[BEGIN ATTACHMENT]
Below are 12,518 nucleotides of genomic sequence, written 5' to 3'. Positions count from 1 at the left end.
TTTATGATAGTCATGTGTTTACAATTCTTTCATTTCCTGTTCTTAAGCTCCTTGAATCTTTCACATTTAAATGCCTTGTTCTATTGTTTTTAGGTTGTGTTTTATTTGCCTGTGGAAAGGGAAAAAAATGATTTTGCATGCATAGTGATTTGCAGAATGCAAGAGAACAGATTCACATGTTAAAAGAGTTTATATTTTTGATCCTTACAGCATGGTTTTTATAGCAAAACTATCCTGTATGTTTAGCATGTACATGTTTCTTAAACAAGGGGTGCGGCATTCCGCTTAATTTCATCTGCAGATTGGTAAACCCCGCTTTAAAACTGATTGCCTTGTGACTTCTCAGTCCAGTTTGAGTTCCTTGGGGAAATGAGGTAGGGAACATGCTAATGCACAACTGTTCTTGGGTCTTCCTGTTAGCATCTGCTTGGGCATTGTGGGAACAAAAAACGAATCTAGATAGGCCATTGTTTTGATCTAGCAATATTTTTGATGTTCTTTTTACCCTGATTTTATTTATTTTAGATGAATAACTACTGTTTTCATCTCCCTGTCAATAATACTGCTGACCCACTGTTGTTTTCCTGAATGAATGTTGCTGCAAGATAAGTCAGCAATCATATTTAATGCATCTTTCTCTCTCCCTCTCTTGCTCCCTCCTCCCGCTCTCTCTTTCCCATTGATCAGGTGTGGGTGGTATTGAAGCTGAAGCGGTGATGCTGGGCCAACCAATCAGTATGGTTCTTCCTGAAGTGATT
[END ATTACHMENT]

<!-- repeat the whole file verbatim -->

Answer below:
Below are 12,518 nucleotides of genomic sequence, written 5' to 3'. Positions count from 1 at the left end.
TTTATGATAGTCATGTGTTTACAATTCTTTCATTTCCTGTTCTTAAGCTCCTTGAATCTTTCACATTTAAATGCCTTGTTCTATTGTTTTTAGGTTGTGTTTTATTTGCCTGTGGAAAGGGAAAAAAATGATTTTGCATGCATAGTGATTTGCAGAATGCAAGAGAACAGATTCACATGTTAAAAGAGTTTATATTTTTGATCCTTACAGCATGGTTTTTATAGCAAAACTATCCTGTATGTTTAGCATGTACATGTTTCTTAAACAAGGGGTGCGGCATTCCGCTTAATTTCATCTGCAGATTGGTAAACCCCGCTTTAAAACTGATTGCCTTGTGACTTCTCAGTCCAGTTTGAGTTCCTTGGGGAAATGAGGTAGGGAACATGCTAATGCACAACTGTTCTTGGGTCTTCCTGTTAGCATCTGCTTGGGCATTGTGGGAACAAAAAACGAATCTAGATAGGCCATTGTTTTGATCTAGCAATATTTTTGATGTTCTTTTTACCCTGATTTTATTTATTTTAGATGAATAACTACTGTTTTCATCTCCCTGTCAATAATACTGCTGACCCACTGTTGTTTTCCTGAATGAATGTTGCTGCAAGATAAGTCAGCAATCATATTTAATGCATCTTTCTCTCTCCCTCTCTTGCTCCCTCCTCCCGCTCTCTCTTTCCCATTGATCAGGTGTGGGTGGTATTGAAGCTGAAGCGGTGATGCTGGGCCAACCAATCAGTATGGTTCTTCCTGAAGTGATT